Last night also put the quietus to that numbing “small ball” we kept hearing from the game announcers all summer, in a season dominated by enormous heat-radiating relievers and resulting low scores and shrivelled offense. You can win games like this, to be sure, as these Giants had been telling us. They’d scored the winning runs in the previous two Cardinals games without anything knocked out of the infield: on a wild peg by Cardinal reliever Randy Choate, and, a night later, two botched plays by first baseman Matt Adams. Wicked laughter is O.K. but not exactly nourishing, and you could almost hear the “Aw right!”s from the massed San Francisco fist-bumpers when their second baseman Joe Panik delivered a two-run homer in the third, putting them briefly ahead, by 2–1. It was the first Giants home run in two hundred and forty-three plate appearances and only their second in the post.
But I’m leaving out the splendid pitching, I see, and the redemption and the luck and the human interest and more. Onward: we’re entering an irony-free zone.
Friday, October 17, 2014
Shorter Schoenfield: Don’t confuse “fun” with “awesome.”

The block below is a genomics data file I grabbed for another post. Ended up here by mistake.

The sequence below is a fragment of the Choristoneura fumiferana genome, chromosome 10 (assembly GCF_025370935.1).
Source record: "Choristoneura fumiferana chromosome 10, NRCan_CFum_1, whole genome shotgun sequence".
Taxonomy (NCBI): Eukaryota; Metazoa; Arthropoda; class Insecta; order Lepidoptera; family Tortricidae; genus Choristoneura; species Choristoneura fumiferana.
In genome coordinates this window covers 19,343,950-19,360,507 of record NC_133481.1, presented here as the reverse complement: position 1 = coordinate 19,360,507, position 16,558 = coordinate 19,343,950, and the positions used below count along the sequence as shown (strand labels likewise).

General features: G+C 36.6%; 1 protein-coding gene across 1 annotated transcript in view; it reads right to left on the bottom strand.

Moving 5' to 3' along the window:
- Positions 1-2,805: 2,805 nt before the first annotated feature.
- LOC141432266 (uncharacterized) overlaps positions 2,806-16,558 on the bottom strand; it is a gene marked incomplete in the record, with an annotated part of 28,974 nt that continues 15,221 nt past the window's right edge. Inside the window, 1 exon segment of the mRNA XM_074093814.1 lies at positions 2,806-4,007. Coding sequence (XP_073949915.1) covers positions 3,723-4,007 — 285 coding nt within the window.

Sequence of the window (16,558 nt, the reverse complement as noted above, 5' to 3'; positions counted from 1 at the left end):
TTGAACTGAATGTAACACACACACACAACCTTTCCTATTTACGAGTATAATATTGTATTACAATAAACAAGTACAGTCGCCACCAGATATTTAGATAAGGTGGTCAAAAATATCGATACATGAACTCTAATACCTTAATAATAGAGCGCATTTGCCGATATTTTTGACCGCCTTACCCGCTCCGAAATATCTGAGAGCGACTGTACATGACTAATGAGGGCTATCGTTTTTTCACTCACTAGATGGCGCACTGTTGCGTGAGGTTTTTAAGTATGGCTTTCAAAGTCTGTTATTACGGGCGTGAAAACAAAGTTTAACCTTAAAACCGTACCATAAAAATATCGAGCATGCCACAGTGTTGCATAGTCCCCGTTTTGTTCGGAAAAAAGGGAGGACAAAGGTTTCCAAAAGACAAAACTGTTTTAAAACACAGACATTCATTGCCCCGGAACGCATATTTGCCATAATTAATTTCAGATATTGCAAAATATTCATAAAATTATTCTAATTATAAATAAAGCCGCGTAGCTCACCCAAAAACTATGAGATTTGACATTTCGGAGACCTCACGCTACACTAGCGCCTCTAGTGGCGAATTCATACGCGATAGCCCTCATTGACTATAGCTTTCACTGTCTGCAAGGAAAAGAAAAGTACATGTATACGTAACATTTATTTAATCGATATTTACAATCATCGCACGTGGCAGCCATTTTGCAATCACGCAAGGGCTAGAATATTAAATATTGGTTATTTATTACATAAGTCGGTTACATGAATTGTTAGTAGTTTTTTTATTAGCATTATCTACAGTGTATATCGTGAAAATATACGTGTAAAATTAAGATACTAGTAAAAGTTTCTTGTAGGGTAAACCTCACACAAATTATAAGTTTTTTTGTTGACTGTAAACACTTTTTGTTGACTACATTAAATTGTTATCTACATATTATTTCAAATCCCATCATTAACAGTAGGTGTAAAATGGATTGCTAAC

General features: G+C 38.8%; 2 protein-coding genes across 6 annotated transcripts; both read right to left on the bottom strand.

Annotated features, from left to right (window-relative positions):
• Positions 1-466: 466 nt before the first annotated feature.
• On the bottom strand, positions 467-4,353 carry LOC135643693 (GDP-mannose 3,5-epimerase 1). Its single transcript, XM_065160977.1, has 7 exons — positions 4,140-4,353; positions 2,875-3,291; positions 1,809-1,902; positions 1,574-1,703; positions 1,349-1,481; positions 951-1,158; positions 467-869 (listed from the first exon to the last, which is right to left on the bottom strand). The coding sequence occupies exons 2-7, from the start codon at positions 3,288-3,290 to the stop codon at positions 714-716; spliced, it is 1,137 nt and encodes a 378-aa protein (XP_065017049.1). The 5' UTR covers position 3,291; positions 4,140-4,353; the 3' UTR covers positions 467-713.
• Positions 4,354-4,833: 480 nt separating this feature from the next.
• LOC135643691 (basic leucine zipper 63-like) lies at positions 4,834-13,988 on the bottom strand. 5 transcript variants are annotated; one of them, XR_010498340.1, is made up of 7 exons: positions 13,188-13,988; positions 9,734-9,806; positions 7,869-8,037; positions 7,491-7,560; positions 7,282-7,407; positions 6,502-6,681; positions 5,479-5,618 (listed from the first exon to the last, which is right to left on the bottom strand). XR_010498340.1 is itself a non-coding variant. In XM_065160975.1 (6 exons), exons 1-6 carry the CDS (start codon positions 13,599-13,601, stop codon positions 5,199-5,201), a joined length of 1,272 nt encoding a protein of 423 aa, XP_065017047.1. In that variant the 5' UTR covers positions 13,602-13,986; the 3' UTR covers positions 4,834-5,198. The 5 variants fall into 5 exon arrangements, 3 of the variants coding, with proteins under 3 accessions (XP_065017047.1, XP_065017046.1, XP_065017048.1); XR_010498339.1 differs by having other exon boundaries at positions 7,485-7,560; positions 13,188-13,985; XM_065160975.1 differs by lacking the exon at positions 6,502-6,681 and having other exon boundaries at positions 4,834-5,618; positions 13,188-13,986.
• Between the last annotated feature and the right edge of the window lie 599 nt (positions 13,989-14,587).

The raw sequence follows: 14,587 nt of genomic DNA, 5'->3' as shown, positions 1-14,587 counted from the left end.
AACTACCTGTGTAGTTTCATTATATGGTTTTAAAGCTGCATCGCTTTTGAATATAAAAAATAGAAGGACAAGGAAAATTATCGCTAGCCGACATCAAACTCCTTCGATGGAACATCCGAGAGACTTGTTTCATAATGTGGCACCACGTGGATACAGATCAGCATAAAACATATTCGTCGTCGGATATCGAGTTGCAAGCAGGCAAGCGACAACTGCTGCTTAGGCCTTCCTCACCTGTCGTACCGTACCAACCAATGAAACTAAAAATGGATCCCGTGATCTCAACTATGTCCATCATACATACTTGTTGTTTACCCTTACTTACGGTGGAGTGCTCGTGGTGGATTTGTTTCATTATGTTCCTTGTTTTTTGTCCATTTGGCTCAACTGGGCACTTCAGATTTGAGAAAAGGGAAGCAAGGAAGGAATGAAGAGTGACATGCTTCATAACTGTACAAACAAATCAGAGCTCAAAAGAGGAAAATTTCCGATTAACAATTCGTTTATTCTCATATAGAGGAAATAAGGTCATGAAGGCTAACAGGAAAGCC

So these aren’t great teams. So this is arguably the worst World Series matchup ever, as far as quality of teams. Giants fans can disagree, but if this was a great team, why did the Giants put themselves in the dice roll of a wild-card game? Why couldn’t they beat out the Dodgers for the division title? Royals fans can point out that their team has won eight postseason games in a row, but if the Royals are a great team, why did they put themselves in the dice roll of a wild-card game? Why couldn’t they win two more games and beat out the Tigers for the division title?
In the regular season, the Royals were ninth in the AL in runs scored and fourth in runs allowed. The Giants were fifth in runs scored and sixth in runs allowed. There’s a reason neither team won 90 games.